Compared to halogens, carbon projectors, and ceramic heaters, heat mats are less efficient heat sources for leopard gecko tanks. However, heating pads are still useful options for supplemental, emergency, and/or temporary heating.

A couple of years ago, heat mats were all the rage in the reptile-keeping community. The myth of leopard geckos only being able to absorb warmth through their bellies is the main culprit behind this phenomenon.

However, as more and more leopard gecko owners pushed for advancing husbandry many realized that heat mats weren’t the best choice for heating.

Learn more about why halogens are better than heat pads in our article on heat lamps vs heat mats.

When to Use a Heat Mat for Leopard Geckos

Now don’t get me wrong. I’m not saying that heat mats are useless devices. The point that I’m trying to get across is that heat mats are best reserved for temporary use.

During a blackout, for example, plugging in a couple of heat mats into a power bank will keep your leos warm for much longer than having to power up a complete heating set-up. In short, it’s an energy-efficient choice for heating.

Keep in mind: A heat mat should cover half or a third of your gecko tank’s floor area for it to effectively raise ambient temps.

Find the Right Heat Mat for Your Gecko

Choosing the right heat mat can be quite the chore though. If you agree, then I might just be able to help you. Previously, I tested out multiple mats with the help of the rest of the Reptile Hero team and other friends in the reptile community.

The top recommendation for leopard gecko tanks is Fluker below.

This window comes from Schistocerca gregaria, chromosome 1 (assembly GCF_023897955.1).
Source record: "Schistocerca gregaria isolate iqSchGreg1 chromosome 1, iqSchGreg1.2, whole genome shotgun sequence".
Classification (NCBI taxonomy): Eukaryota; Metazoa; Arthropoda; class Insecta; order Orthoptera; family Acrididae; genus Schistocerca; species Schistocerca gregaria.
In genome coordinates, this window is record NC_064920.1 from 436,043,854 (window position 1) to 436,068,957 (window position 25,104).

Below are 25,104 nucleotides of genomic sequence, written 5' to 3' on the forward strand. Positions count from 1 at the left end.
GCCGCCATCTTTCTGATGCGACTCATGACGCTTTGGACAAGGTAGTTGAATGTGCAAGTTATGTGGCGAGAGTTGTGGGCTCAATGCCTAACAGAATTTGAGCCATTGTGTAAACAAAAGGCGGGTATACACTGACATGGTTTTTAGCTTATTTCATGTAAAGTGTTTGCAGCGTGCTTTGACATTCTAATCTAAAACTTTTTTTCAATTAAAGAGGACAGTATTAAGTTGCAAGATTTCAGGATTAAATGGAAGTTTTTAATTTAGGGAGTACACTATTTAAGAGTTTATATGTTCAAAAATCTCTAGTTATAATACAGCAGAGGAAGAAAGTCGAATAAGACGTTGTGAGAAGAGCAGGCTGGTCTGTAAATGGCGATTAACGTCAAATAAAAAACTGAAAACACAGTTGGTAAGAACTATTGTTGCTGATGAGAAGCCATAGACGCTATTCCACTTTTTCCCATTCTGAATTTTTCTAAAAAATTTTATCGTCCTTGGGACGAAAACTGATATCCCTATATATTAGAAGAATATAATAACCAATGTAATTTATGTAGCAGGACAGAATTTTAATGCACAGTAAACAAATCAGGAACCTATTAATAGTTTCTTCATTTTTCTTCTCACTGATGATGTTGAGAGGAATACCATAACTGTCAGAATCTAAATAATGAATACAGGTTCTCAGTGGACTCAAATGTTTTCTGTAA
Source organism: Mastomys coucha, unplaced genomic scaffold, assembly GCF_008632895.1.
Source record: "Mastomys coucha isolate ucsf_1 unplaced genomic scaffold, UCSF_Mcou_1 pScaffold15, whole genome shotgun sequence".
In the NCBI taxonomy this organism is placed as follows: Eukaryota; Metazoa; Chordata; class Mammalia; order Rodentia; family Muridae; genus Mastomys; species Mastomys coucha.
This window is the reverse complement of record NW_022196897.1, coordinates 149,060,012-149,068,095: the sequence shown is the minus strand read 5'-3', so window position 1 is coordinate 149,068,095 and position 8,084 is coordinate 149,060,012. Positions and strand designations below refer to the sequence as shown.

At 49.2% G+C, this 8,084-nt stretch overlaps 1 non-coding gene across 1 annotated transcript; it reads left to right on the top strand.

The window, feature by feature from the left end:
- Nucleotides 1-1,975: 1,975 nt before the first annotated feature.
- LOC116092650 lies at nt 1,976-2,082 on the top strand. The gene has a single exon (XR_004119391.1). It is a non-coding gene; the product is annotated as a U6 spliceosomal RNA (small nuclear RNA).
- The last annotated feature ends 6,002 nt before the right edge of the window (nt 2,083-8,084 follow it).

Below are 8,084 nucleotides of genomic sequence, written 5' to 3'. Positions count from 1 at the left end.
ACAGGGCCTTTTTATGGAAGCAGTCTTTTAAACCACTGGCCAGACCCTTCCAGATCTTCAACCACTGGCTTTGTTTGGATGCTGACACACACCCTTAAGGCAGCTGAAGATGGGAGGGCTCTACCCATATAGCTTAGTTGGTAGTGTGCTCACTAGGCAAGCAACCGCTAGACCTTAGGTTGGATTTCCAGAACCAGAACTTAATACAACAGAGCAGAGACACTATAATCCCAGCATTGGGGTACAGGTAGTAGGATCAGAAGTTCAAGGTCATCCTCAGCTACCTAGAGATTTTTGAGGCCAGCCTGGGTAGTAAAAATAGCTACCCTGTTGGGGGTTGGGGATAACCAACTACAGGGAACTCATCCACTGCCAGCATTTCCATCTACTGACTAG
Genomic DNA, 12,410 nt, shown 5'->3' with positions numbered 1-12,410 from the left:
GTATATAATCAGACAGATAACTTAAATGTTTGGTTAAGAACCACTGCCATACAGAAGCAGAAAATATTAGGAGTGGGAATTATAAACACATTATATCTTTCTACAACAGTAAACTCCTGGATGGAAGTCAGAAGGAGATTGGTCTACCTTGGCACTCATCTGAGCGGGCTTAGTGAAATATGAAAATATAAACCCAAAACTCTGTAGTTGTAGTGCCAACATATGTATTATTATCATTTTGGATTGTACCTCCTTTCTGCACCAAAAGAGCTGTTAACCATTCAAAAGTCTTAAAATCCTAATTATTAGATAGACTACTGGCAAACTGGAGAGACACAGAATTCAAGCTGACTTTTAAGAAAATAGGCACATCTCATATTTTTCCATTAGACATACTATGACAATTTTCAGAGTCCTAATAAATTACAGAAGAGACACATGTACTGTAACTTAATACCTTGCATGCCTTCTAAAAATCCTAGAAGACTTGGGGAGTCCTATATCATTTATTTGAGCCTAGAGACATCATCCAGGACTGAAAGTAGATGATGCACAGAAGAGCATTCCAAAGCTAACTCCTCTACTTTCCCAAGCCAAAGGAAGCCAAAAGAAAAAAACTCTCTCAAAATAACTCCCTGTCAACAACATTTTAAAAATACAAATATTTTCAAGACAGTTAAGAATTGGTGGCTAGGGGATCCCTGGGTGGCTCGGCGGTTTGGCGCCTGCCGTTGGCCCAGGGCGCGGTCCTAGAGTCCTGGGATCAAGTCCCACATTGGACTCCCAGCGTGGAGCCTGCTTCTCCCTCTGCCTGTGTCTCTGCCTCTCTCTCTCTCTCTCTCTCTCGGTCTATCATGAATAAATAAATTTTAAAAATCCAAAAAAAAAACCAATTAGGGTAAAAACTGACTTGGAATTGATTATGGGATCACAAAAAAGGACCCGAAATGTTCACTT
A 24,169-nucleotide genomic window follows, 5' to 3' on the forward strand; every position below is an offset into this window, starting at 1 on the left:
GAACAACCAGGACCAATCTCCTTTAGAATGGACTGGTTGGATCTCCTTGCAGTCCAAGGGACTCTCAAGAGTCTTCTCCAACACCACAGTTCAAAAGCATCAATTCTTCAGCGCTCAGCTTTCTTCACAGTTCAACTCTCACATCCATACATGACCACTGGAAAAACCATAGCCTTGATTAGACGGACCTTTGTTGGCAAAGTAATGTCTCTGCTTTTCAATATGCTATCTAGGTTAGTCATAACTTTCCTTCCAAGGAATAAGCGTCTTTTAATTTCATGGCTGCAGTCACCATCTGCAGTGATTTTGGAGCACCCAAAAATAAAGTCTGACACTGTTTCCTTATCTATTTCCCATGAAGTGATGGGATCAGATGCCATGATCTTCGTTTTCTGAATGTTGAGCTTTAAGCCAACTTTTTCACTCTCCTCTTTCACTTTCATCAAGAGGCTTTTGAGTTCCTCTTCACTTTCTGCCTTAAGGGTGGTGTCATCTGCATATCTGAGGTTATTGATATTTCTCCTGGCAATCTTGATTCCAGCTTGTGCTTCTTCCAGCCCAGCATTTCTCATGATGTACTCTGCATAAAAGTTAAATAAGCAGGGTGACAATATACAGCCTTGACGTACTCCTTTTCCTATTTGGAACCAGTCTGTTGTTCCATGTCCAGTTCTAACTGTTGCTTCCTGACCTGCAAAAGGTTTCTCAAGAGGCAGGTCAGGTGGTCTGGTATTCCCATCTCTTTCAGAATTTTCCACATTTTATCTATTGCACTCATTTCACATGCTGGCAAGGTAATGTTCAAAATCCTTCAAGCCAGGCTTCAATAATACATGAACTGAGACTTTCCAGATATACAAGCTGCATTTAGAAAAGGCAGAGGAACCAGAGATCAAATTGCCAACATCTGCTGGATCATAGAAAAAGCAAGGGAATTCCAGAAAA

We earn a commission if you make a purchase, at no additional cost to you.

Can You Use Heat Rocks as Your Gecko’s Heat Source?

Heat rocks for geckos and other reptiles are neither a good nor a safe heat source. Numerous cases of severe thermal burns in leopard geckos, bearded dragons, and snakes have been attributed to heat rocks.

Although heat rocks can indeed produce some warmth, it is not a good or safe option for a leopard gecko’s primary or secondary heat source.

Interestingly, I have seen a few experts within the reptile-keeping community create their own “heat rock slab” using heat mats.

But since that requires a lot of experience with electronics among many things, I don’t recommend beginners or even experienced leopard gecko owners to attempt anything similar.

Let’s just stick to the tried, tested, and touted halogen heat lamp.

2. Thermostat

It is crucial for all heat sources used for leopard geckos tanks to be controlled using the appropriate thermostat. This device ensures that geckos and other reptiles are given optimal tank temperatures and that they are maintained at proper levels.